Commodity markets are currently, all about the weather, the funds and currency. US soil conditions are a bit like the curate’s egg, there are some rotten bits as well as parts that are excellent. S Wisconsin and N Illinois are suffering from floods, but almost everywhere else is a bit dry. The current situation in localised areas of Montana, North Dakota and South Dakota, where most of
the milling wheat grown (see US map), is dire, as they are suffering from the worst drought in three decades with very little to harvest and the lack of water and forage forcing some farmers to sell their cattle. As of July 23rd Spring wheat crop ratings were put at 33% very poor, 22% poor, 32% fair, 10% good and 3% excellent. The province of Saskatchewan (SK) lies across the northern border of Montana and N Dakota, where half of Canada’s wheat crop is grown; it is
also suffering from lack of recent rainfall (see SK map). As of July 24th 58% of its spring wheat crop was good/excellent, so not as bad a situation as its southern neighbours. The weather maps show more rain and thunder storms moving across the northern Plains and upper Midwest this week which are viewed as being beneficial to crops; Iowa is predicted to receive an inch of rain, with generally cooler weather across the Corn Belt. The Wheat Quality Council tour of spring wheat fields has been completed, and the 2017 US hard red spring wheat crop is expected to yield 38.1b/a (45.7 b/a last year, 5-year average 46.8 b/a).
In Europe the combines are dodging about trying to avoid the rain clouds. In France the soft wheat harvest is 85% complete (of an expected 37mt), and the durum wheat harvest is all in the barn. There is growing concern about the state of German milling wheat if the rain continues. It seems obvious that US exports of milling wheat will be impaired this year, if Germany suffers a similar fate, then we envisage that there might be a high milling wheat premium in the UK. We had our first deliveries of new crop wheat this week, the earliest cut for a number of years, and the quality on initial inspection was excellent (the analysis will follow in due course). The IGC estimates for the global wheat crop for 2017/18 have been trimmed by 3mt to 732mt due to the US (46.7mt previously 48.6mt), Australia (22.8mt previously 24.8mt) and the EU (148.1mt previously 149.4mt). As previously reported, Russia is hoping to hit last year’s record (72.5mt) and the IGC increased its estimate from 68mt to 71mt.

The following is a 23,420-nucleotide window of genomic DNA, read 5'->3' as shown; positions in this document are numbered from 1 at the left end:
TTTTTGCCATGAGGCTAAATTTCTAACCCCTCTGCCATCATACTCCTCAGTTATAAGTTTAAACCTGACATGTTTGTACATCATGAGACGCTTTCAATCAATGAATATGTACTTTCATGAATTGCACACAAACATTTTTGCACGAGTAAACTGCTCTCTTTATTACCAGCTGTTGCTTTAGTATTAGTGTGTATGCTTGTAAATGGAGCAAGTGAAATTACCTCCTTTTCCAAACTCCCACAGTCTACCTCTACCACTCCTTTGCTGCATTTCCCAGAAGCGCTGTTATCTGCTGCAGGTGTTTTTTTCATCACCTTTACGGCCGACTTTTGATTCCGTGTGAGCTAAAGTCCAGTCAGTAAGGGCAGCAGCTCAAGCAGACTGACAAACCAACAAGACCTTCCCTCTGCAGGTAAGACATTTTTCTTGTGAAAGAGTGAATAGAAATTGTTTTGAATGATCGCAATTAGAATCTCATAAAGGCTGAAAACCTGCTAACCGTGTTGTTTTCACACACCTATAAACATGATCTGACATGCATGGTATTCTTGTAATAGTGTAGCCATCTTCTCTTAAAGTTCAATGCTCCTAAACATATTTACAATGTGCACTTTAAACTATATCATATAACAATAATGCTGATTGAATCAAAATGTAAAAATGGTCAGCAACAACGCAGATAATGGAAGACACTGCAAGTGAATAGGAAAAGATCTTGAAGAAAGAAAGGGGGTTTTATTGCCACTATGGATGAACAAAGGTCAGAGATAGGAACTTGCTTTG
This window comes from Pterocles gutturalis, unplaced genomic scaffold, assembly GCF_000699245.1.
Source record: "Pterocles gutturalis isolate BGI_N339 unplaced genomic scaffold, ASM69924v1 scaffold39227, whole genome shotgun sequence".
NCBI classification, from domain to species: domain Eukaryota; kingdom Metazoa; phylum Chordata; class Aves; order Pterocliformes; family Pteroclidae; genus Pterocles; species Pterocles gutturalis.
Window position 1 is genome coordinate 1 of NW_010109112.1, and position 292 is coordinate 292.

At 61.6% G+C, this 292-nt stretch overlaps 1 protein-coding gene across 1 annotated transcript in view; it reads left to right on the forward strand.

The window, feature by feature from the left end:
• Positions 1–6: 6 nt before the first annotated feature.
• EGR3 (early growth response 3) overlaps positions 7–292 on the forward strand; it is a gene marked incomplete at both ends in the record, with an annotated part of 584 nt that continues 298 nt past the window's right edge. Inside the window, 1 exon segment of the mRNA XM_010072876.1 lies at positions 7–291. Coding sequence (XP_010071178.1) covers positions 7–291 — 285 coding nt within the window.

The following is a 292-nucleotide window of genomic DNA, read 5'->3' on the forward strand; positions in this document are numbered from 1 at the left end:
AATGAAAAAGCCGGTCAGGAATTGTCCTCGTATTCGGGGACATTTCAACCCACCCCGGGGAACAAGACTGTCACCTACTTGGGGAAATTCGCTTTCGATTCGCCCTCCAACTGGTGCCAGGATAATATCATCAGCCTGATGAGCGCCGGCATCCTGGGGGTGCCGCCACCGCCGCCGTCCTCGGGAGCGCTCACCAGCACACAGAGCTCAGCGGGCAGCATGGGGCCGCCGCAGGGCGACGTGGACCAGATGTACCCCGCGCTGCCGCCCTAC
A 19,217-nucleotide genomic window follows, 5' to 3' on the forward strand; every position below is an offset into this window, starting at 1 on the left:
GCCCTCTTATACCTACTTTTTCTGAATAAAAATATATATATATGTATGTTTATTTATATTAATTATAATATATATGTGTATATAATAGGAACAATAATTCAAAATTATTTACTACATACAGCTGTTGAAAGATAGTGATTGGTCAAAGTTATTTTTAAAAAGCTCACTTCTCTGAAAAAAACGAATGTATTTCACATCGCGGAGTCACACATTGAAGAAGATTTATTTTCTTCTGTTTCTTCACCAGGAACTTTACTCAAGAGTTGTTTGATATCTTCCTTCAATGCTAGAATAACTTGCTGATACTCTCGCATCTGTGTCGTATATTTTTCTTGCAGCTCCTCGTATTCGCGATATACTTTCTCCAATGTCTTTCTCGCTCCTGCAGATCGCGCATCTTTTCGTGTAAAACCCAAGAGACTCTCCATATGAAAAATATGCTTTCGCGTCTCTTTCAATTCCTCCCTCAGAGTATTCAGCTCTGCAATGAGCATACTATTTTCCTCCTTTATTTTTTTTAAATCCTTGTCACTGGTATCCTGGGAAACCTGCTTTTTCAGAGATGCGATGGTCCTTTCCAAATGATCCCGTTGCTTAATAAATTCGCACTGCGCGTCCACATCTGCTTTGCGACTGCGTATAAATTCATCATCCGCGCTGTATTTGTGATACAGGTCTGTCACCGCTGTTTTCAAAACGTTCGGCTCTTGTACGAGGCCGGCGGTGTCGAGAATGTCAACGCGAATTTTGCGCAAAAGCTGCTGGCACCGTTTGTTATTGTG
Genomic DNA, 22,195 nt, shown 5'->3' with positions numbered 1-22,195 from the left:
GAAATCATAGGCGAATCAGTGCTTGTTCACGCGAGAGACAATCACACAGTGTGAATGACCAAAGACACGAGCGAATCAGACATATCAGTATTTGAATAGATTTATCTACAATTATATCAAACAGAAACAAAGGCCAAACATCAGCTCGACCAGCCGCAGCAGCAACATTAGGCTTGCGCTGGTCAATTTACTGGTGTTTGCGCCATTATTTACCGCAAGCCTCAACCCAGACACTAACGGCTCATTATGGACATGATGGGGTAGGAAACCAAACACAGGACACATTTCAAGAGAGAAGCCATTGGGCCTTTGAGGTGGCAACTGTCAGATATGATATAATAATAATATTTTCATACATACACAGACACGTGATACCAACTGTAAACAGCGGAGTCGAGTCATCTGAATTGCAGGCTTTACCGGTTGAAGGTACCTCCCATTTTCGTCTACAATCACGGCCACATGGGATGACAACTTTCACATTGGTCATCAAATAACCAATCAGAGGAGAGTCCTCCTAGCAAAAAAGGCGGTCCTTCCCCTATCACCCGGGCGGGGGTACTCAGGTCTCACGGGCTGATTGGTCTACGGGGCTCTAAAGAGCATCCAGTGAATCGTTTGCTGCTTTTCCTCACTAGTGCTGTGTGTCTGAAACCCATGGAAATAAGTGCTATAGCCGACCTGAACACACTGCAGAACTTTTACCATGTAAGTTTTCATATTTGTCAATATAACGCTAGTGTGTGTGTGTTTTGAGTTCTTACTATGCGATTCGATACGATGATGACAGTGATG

US soya condition ratings are falling, and were reduced by 4% down to 57% good/excellent from last week. (71% last year). About 70% of the soya is flowering, so weather conditions will be critical as pollination takes place over the next few weeks; as the Americans say, ‘soya is made in August’. The USDA’s July estimate was that soya yields will be 48b/a though OilWorld is suggesting 46.8 b/a and Strategie Grains 47 b/a. Although US soya production is expected to be slightly lower at this stage, there is plenty of soya in South America as Argentina sold over 1.2mt last week bringing their total sales to 29.4mt (31mt last year), which represents about 50% of their production. Brazilian farmers are reluctant sellers, partly due to currency, and have only sold about 75% of their crop to date compared to 88% at this time last year. Globally, the IGC believe that 2017/18 soya production will be 345mt, the second biggest on record. GM soya is about £290 delivered to the mill.
Despite parts of Wisconsin suffering from flooding, more than 100 competitors from around the world assembled to hold the World Lumberjack Championships last weekend.
Which reminds me of Month Python’s 1969 sketch. 'I'm a lumberjack and I’m okay'
Regards Paul Poornan and Martin Humphrey